Is it safe to publish wrangler.toml with account id + zone id?


I’m having a hard time finding out whether or not Account ID and Zone ID are sensitive information. These exist in wrangler.toml and I want to publish to a public git repository. I’m not sure if I should be ignoring this file, or providing these two settings in a different manner. I know my user name + API key are sensitive and are stored in the global configuration & use environment variables in CI.

Private repository: Account ID and Zone ID are fine, as long as username + API Keys are not there.

Public repository: Account ID and Zone ID should be “anonymised” so that you don’t have someone impersonating you.

For public repos, i’d recommend having wrangler.toml within your .gitignore and a wrangler.toml.example file that has all of the configuration required without any identifying information. Your readme would then instruct users to copy wrangler.toml.example to wrangler.toml and to fill out relevant fields before running any wrangler commands.

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And just to be clear. IF you’ve ever checked in sensitive info into a git repository, do NOT make that repo public. git rm wrangler.toml; git commit -s -v is not sufficient. It’s extremely difficult to forensically scrub sensitive data from git history. Which is a good thing ™ if you’re ever concerned about accidentally deleting something. Git will save you 99% of the time.

Unfortunately, the propensity for data retention is your enemy with sensitive data. It’s honestly easiest, and fails safe, to just tar up a release of the infected repo[0], and untar into a new, empty repo.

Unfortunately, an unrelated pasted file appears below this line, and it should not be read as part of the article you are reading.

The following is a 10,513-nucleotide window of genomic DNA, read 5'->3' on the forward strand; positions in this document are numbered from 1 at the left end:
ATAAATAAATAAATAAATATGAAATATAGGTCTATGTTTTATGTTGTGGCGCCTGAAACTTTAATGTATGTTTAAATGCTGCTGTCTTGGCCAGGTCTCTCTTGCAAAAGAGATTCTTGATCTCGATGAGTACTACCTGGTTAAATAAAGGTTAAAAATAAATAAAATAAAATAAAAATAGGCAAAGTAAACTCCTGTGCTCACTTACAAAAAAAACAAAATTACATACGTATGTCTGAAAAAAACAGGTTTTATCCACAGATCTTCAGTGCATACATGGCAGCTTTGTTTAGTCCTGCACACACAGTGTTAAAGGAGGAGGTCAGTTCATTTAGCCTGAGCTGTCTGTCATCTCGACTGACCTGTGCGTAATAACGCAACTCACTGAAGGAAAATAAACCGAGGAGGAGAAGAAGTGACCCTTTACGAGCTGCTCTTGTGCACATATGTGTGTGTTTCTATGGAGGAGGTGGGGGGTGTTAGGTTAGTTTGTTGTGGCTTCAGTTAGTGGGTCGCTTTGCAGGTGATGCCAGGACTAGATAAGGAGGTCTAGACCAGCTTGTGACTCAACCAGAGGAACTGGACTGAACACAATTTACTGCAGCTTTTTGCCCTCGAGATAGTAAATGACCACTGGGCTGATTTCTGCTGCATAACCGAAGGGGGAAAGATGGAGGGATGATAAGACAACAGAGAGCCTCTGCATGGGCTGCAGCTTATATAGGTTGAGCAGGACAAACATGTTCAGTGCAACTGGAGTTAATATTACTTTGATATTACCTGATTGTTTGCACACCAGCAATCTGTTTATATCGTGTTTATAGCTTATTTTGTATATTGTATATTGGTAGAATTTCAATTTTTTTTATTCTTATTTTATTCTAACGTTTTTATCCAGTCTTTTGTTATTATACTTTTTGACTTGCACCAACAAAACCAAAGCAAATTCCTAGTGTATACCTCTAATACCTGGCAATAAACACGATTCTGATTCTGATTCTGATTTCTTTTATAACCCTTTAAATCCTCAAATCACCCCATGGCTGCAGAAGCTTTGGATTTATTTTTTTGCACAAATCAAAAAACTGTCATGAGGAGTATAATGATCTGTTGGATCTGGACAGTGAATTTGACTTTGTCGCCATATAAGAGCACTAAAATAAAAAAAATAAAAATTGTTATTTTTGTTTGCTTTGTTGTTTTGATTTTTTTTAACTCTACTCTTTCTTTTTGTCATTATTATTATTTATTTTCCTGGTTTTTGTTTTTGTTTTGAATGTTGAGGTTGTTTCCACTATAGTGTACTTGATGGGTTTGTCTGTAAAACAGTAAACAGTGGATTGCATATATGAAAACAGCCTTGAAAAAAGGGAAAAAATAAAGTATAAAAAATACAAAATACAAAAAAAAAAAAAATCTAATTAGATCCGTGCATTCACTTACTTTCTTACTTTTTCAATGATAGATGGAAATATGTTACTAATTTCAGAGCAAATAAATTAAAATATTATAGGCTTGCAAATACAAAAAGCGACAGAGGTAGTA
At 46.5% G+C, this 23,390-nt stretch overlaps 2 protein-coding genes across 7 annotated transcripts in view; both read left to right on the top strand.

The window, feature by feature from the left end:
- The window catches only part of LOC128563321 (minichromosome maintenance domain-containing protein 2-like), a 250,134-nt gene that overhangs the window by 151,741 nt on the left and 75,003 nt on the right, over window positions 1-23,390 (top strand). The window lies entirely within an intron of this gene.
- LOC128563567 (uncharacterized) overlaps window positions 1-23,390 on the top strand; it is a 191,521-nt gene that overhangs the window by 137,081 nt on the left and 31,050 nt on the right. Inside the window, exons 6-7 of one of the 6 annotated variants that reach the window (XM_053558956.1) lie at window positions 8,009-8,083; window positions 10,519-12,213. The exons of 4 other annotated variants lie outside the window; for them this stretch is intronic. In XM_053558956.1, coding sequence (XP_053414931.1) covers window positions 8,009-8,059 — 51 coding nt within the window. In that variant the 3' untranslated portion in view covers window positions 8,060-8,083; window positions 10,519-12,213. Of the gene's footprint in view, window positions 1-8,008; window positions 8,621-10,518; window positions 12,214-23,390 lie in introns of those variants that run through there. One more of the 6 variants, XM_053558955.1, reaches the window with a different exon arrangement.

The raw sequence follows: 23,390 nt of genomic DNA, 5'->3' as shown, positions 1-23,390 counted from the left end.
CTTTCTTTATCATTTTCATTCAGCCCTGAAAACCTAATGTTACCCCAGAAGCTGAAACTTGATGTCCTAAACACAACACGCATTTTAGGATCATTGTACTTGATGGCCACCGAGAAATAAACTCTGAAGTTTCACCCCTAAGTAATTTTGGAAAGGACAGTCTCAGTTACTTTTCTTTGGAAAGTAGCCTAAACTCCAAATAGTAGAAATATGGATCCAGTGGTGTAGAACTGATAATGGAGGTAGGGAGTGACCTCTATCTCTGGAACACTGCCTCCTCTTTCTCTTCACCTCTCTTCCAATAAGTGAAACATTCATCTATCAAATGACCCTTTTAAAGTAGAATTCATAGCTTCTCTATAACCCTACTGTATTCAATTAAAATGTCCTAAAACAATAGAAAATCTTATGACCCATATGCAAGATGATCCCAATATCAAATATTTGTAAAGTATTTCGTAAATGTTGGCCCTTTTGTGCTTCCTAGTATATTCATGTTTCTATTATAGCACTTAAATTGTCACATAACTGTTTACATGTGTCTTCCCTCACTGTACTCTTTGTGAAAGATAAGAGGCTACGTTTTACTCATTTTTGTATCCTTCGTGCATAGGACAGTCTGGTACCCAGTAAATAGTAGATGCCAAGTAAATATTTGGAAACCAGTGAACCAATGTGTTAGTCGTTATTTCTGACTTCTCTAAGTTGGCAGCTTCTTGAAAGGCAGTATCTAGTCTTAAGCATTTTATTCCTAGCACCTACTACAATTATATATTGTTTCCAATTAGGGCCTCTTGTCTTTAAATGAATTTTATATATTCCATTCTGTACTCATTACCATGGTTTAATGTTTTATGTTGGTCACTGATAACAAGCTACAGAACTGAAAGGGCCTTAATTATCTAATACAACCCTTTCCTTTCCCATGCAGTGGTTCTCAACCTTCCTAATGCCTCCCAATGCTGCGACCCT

If you’re interested in understanding what makes git so sticky with your data, I recommend reading Git from the Bottom Up. In short, as long as anything references the blob which contains the sensitive information, that data still exists in the history. So, if you checked in the sensitive file in the first commit, you would have to rewrite that commit, and every commit since to remove the reference to the sensitive file. Which will mess up all of your git tags, and that’s just for your main development branch. You’d also have to delete the tags, and make sure you track any time you renamed the file and catch those too. Running git gc --prune=now --force Still won’t put you in the clear. There’s references to that damn blob in .git/logs/* So you’ve got to scrub that as well. And don’t forget any time you’ve stashed your work.

So yeah, just don’t post that publicly. Use a clean repo for that task.

/me just had bad flashbacks of scrubbing repos so we could retain the history without the devil-blob :face_with_symbols_over_mouth:.



[0] Without the sensitive data, of course :stuck_out_tongue:

There’s now the possibility to create tokens that access workers only.

You don’t even need to worry about tar, you can just remove the .git folder and re-setup git.

However if your repo is public in theory you’ll still be able to access the orphaned branch when someone pulls it down, so I believe you need to delete the repo on say github and recreate it to get a fresh history.

How would someone impersonate me with this information? Wouldn’t they need Username + API key/token to do that? Or are we talking about social engineering the support team by using those 2 attributes?

More towards this “Or are we talking about social engineering the support team by using those 2 attributes”.

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I really hope social engineering is not a possibility… If so, CF should at least have procedures that verify second-factor code to verify the person is who he says he is.

Being cautious is an important approach, for sure Cloudflare :orange: has procedures. It is just a bad practice to disclose that data publicly. Social engineering is always developing new vectors.

True that :slight_smile:

Hmm, yes. I wasn’t clear. I was referring specifically to git archive since it automagically excludes files within the source tree that match .gitignore.